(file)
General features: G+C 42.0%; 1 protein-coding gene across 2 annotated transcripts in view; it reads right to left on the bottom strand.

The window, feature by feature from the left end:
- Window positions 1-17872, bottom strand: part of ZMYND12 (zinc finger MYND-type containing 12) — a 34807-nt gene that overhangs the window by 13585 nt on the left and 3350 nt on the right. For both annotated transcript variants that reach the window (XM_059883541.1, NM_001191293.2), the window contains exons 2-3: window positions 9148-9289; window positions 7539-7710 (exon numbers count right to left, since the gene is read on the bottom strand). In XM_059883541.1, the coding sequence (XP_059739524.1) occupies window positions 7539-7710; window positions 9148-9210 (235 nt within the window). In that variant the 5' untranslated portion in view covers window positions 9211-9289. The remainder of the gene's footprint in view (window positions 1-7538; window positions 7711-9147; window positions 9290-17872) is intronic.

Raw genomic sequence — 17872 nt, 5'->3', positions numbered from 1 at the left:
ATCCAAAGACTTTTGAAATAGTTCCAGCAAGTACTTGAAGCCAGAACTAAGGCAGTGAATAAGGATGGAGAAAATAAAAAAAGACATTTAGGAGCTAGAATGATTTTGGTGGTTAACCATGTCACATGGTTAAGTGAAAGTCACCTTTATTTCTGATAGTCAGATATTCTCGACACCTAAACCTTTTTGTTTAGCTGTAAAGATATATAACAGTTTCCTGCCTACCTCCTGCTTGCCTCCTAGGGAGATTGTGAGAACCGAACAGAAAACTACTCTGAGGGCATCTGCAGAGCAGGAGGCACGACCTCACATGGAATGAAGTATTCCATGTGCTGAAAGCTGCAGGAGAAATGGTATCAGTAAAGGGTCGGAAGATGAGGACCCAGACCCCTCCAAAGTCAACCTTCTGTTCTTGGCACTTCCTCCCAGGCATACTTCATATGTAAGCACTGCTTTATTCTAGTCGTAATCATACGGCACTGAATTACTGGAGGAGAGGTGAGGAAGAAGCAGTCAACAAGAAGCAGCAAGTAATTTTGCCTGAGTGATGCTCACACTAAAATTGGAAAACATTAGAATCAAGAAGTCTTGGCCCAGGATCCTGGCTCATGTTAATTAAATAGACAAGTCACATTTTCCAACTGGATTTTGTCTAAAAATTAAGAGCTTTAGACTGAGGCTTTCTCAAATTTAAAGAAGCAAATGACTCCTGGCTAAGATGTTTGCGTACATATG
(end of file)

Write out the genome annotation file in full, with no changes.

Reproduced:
General features: G+C 42.0%; 1 protein-coding gene across 2 annotated transcripts in view; it reads right to left on the bottom strand.

The window, feature by feature from the left end:
- Window positions 1-17872, bottom strand: part of ZMYND12 (zinc finger MYND-type containing 12) — a 34807-nt gene that overhangs the window by 13585 nt on the left and 3350 nt on the right. For both annotated transcript variants that reach the window (XM_059883541.1, NM_001191293.2), the window contains exons 2-3: window positions 9148-9289; window positions 7539-7710 (exon numbers count right to left, since the gene is read on the bottom strand). In XM_059883541.1, the coding sequence (XP_059739524.1) occupies window positions 7539-7710; window positions 9148-9210 (235 nt within the window). In that variant the 5' untranslated portion in view covers window positions 9211-9289. The remainder of the gene's footprint in view (window positions 1-7538; window positions 7711-9147; window positions 9290-17872) is intronic.

Raw genomic sequence — 17872 nt, 5'->3', positions numbered from 1 at the left:
ATCCAAAGACTTTTGAAATAGTTCCAGCAAGTACTTGAAGCCAGAACTAAGGCAGTGAATAAGGATGGAGAAAATAAAAAAAGACATTTAGGAGCTAGAATGATTTTGGTGGTTAACCATGTCACATGGTTAAGTGAAAGTCACCTTTATTTCTGATAGTCAGATATTCTCGACACCTAAACCTTTTTGTTTAGCTGTAAAGATATATAACAGTTTCCTGCCTACCTCCTGCTTGCCTCCTAGGGAGATTGTGAGAACCGAACAGAAAACTACTCTGAGGGCATCTGCAGAGCAGGAGGCACGACCTCACATGGAATGAAGTATTCCATGTGCTGAAAGCTGCAGGAGAAATGGTATCAGTAAAGGGTCGGAAGATGAGGACCCAGACCCCTCCAAAGTCAACCTTCTGTTCTTGGCACTTCCTCCCAGGCATACTTCATATGTAAGCACTGCTTTATTCTAGTCGTAATCATACGGCACTGAATTACTGGAGGAGAGGTGAGGAAGAAGCAGTCAACAAGAAGCAGCAAGTAATTTTGCCTGAGTGATGCTCACACTAAAATTGGAAAACATTAGAATCAAGAAGTCTTGGCCCAGGATCCTGGCTCATGTTAATTAAATAGACAAGTCACATTTTCCAACTGGATTTTGTCTAAAAATTAAGAGCTTTAGACTGAGGCTTTCTCAAATTTAAAGAAGCAAATGACTCCTGGCTAAGATGTTTGCGTACATATG